Addressing property rights may impact on women’s experiences of violence

Perceived impact of a land and property rights program on violence against women in rural Kenya: a qualitative investigation.  

Hilliard S, Bukusi E, Grabe S, Lu T, Hatcher AM, Kwena Z, Mwaura-Muiru E, Dworkin SL. Violence Against Women. 2016 Mar 6. pii: 1077801216632613. [Epub ahead of print] 

The current study focuses on a community-led land and property rights program in two rural provinces in western Kenya. The program was designed to respond to women's property rights violations to reduce violence against women and HIV risks at the community level. Through in-depth interviews with 30 women, we examine the perceived impact that this community-level property rights program had on violence against women at the individual and community level. We also examine perceptions as to how reductions in violence were achieved. Finally, we consider how our findings may aid researchers in the design of structural violence-prevention strategies. 

Abstract access  

Editor’s notes: This paper reports on women’s experiences of violence following reporting of disinheritance to a community–led property rights violations programme in Kenya. The research was set in two rural districts in Kenya, where HIV prevalence is high (23.8-33%) and property rights violations are common. Interviews were conducted with women who participated in GROOTS-Kenya’s Community Land and Property Watch Dog Model (CWDG). This model is comprised of volunteer women and men. These people monitor women’s disinheritance locally and mediate land disputes. They also refer unresolved cases to formal adjudication mechanisms and raise awareness about women’s rights.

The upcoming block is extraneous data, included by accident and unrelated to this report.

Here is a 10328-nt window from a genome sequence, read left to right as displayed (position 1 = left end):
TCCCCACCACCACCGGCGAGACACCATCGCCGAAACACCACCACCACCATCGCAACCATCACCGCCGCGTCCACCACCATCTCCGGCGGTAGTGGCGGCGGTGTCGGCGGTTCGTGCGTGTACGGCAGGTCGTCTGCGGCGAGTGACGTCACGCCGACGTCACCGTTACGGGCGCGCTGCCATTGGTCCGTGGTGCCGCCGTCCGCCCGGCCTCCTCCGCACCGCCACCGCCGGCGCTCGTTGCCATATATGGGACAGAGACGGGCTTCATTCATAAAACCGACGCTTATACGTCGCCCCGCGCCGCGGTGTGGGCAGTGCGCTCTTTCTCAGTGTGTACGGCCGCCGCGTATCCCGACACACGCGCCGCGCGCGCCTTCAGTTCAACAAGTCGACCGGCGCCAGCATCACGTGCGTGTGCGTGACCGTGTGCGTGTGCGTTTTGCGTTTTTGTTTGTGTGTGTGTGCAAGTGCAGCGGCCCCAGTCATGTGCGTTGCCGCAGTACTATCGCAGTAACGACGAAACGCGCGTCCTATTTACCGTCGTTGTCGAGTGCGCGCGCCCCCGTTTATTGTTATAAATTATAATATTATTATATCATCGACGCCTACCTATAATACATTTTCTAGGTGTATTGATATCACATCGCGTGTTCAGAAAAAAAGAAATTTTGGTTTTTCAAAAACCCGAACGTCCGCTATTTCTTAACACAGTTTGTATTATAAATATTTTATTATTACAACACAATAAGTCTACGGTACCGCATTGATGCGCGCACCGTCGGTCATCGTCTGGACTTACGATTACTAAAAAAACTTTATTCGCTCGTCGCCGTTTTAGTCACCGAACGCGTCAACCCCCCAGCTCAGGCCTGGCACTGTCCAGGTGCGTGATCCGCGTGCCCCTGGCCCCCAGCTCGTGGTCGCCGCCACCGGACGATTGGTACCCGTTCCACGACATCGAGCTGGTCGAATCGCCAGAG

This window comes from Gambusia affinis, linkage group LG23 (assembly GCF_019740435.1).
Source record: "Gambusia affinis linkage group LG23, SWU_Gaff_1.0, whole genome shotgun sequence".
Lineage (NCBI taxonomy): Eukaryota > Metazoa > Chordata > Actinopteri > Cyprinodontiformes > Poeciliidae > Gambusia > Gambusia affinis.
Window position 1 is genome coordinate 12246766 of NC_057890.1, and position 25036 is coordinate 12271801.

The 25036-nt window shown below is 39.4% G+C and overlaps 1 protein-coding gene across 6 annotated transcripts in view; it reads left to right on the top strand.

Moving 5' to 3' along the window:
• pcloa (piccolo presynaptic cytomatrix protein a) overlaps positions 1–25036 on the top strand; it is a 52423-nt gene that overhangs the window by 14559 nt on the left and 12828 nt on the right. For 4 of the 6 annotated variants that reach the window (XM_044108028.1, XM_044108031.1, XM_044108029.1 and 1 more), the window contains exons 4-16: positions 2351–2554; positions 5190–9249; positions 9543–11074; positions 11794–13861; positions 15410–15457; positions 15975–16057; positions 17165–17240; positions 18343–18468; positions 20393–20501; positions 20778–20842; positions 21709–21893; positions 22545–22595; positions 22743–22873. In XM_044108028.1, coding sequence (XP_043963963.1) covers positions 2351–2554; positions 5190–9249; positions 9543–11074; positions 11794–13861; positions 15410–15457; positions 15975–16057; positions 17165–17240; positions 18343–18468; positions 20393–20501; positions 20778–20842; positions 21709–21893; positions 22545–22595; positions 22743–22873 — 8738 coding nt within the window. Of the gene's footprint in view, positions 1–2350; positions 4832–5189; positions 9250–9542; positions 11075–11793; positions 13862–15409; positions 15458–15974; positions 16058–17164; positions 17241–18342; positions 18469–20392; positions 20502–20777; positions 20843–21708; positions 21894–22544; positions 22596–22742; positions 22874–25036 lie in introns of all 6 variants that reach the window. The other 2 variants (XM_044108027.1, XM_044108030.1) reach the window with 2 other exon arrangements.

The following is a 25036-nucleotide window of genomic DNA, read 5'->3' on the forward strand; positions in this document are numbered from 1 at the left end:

The researchers found that for nearly all of the women, violence ceased immediately on reporting cases of violent disinheritance to the CWDG. The presence of the CWDG led to a broader reduction in sexual and domestic violence against women at the community level. The women explained that this was for four reasons: (a) improved individual- and community-level knowledge about women’s rights/improved knowledge about violence against women, (b) the existence of a community-based mechanism for reporting cases of violence, (c) the responsiveness of the CWDG to cases of violence, and (d) fears that perpetrators had about the legal consequences of perpetrating violence. This research contributes to a growing body of evidence that addressing structural factors such as economic empowerment is important. However, there is a need to strengthen this approach through providing women with property rights.  Property rights may empower women more than other economic empowerment approaches such as micro-finance.  

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